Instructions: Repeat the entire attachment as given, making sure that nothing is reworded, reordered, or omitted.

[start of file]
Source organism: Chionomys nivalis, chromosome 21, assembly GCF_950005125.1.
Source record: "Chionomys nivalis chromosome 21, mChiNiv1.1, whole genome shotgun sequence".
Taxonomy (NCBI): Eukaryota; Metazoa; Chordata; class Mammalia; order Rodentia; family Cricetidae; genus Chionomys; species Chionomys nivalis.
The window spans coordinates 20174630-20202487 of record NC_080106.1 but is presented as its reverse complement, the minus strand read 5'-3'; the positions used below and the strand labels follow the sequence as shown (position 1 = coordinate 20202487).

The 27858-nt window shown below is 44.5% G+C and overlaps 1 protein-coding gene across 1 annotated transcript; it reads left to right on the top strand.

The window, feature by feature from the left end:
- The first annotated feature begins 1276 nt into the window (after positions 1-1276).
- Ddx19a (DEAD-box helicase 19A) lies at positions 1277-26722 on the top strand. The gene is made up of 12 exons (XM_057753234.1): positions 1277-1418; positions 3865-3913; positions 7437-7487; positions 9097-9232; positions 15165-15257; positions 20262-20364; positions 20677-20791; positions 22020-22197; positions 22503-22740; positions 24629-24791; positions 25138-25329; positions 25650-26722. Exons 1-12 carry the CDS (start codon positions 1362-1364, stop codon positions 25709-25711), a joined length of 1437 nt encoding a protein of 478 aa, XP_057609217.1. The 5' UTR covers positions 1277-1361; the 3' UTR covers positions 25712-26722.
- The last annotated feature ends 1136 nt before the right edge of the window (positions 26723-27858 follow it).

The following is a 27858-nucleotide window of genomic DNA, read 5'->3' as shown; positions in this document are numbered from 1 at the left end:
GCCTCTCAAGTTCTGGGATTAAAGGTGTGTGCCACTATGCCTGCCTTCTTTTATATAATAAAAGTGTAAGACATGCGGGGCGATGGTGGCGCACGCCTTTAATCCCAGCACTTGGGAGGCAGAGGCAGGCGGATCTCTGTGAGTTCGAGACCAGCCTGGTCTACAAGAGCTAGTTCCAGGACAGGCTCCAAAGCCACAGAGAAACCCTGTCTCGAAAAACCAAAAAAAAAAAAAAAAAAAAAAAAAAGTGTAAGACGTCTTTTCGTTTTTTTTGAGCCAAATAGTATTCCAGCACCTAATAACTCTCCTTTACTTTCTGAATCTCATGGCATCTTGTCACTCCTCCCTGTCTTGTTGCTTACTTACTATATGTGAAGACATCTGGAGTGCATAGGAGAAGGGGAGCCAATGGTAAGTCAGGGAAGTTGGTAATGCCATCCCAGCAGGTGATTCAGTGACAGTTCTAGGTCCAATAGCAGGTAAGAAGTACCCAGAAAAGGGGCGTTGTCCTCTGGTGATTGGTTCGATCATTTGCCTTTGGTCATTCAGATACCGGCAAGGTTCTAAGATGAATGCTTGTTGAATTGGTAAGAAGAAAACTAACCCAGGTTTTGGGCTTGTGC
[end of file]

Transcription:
Source organism: Chionomys nivalis, chromosome 21, assembly GCF_950005125.1.
Source record: "Chionomys nivalis chromosome 21, mChiNiv1.1, whole genome shotgun sequence".
Taxonomy (NCBI): Eukaryota; Metazoa; Chordata; class Mammalia; order Rodentia; family Cricetidae; genus Chionomys; species Chionomys nivalis.
The window spans coordinates 20174630-20202487 of record NC_080106.1 but is presented as its reverse complement, the minus strand read 5'-3'; the positions used below and the strand labels follow the sequence as shown (position 1 = coordinate 20202487).

The 27858-nt window shown below is 44.5% G+C and overlaps 1 protein-coding gene across 1 annotated transcript; it reads left to right on the top strand.

The window, feature by feature from the left end:
- The first annotated feature begins 1276 nt into the window (after positions 1-1276).
- Ddx19a (DEAD-box helicase 19A) lies at positions 1277-26722 on the top strand. The gene is made up of 12 exons (XM_057753234.1): positions 1277-1418; positions 3865-3913; positions 7437-7487; positions 9097-9232; positions 15165-15257; positions 20262-20364; positions 20677-20791; positions 22020-22197; positions 22503-22740; positions 24629-24791; positions 25138-25329; positions 25650-26722. Exons 1-12 carry the CDS (start codon positions 1362-1364, stop codon positions 25709-25711), a joined length of 1437 nt encoding a protein of 478 aa, XP_057609217.1. The 5' UTR covers positions 1277-1361; the 3' UTR covers positions 25712-26722.
- The last annotated feature ends 1136 nt before the right edge of the window (positions 26723-27858 follow it).

The following is a 27858-nucleotide window of genomic DNA, read 5'->3' as shown; positions in this document are numbered from 1 at the left end:
GCCTCTCAAGTTCTGGGATTAAAGGTGTGTGCCACTATGCCTGCCTTCTTTTATATAATAAAAGTGTAAGACATGCGGGGCGATGGTGGCGCACGCCTTTAATCCCAGCACTTGGGAGGCAGAGGCAGGCGGATCTCTGTGAGTTCGAGACCAGCCTGGTCTACAAGAGCTAGTTCCAGGACAGGCTCCAAAGCCACAGAGAAACCCTGTCTCGAAAAACCAAAAAAAAAAAAAAAAAAAAAAAAAAGTGTAAGACGTCTTTTCGTTTTTTTTGAGCCAAATAGTATTCCAGCACCTAATAACTCTCCTTTACTTTCTGAATCTCATGGCATCTTGTCACTCCTCCCTGTCTTGTTGCTTACTTACTATATGTGAAGACATCTGGAGTGCATAGGAGAAGGGGAGCCAATGGTAAGTCAGGGAAGTTGGTAATGCCATCCCAGCAGGTGATTCAGTGACAGTTCTAGGTCCAATAGCAGGTAAGAAGTACCCAGAAAAGGGGCGTTGTCCTCTGGTGATTGGTTCGATCATTTGCCTTTGGTCATTCAGATACCGGCAAGGTTCTAAGATGAATGCTTGTTGAATTGGTAAGAAGAAAACTAACCCAGGTTTTGGGCTTGTGC